The Pequod Review:
The Rings of Saturn is W.G. Sebald’s finest book, an enchanting novel that once again blends fact and fiction, as well as text and photographic illustrations, but this time with his most cohesive narrative and deepest philosophical observations. Structured as a first-person account of a walking tour across the English countryside, the book’s primary theme centers on the “traces of destruction” that the narrator observes throughout his journey. These observations are used as starting points for extended musings on a wide range of subjects: war, genocide, politics, economic growth, literature, insects, herrings, silk production, and even the weather.
Near the beginning of the book, the narrator appeals to the work of Thomas Browne, the seventeenth-century English scientist and philosopher, whose melancholic observations revolved around the inevitable destruction and decay of all living things:
The invisibility and intangibility of that which moves us remained an unfathomable mystery for Thomas Browne, too, who saw our world as no more than a shadow image of another one far beyond. In his thinking and writing he therefore sought to look upon earthly existence, from the things that were closest to him to the spheres of the universe, with the eye of an outsider, one might even say of the creator.
And since the heaviest stone that melancholy can throw at a man is to tell him he is at the end of his nature, Browne scrutinizes that which escaped annihilation for any sign of the mysterious capacity for transmigration he has so often observed in caterpillars and moths. That purple piece of silk he refers to, then, in the urn of Patroclus—what does it mean?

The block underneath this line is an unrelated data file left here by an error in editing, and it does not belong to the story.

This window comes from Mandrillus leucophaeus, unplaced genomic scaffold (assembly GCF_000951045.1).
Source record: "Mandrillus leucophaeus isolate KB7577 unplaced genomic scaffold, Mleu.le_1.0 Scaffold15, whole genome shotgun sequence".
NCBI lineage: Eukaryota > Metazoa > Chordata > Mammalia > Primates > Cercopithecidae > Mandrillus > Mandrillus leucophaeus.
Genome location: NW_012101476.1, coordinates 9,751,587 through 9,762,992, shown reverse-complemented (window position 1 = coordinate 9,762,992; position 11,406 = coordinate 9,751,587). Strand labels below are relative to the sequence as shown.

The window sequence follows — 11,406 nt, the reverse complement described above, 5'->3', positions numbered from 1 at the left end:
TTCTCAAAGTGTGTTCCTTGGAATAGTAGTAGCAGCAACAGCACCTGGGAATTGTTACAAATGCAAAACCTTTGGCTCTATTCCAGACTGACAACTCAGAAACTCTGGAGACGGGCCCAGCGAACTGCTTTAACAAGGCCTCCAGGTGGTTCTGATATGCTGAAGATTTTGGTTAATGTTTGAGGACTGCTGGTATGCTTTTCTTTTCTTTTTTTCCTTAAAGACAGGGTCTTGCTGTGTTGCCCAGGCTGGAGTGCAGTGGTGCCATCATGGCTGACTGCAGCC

Throughout the book, Sebald has a similar focus on the impermanence underlying everything in the world:
On every new thing there lies already the shadow of annihilation. For the history of every individual, of every social order, indeed of the whole world, does not describe an ever-widening, more and more wonderful arc, but rather follows a course which, once the meridian is reached, leads without fail down into the dark.
Our spread over the earth was fueled by reducing the higher species of vegetation to charcoal, by incessantly burning whatever would burn. From the first smoldering taper to the elegant lanterns whose light reverberated around eighteenth-century courtyards and from the mild radiance of those lanterns to the unearthly glow of the sodium lamps that line the Belgian motorways, it has all been combustion. Combustion is the hidden principle behind every artifact we create. The making of a fish-hook, manufacture of a china cup, or production of a television programme, all depend on the same process of combustion. Like our bodies and like our desires, the machines we have devised are possessed of a heart which is slowly reduced to embers. From the earliest times human civilization has been no more than a strange luminescence growing more intense by the hour, of which no one can say when it will begin to wane and when it will fade away.
It is hard to convey through excerpts the intensity, curiosity and intelligence in Sebald’s writing. He has carved out an entirely unique form of prose, one that combines elements of narrative fiction, documentary history, and photographic travelogue. The Rings of Saturn brings these together more successfully than any of his other books, and is the best place for new readers to start.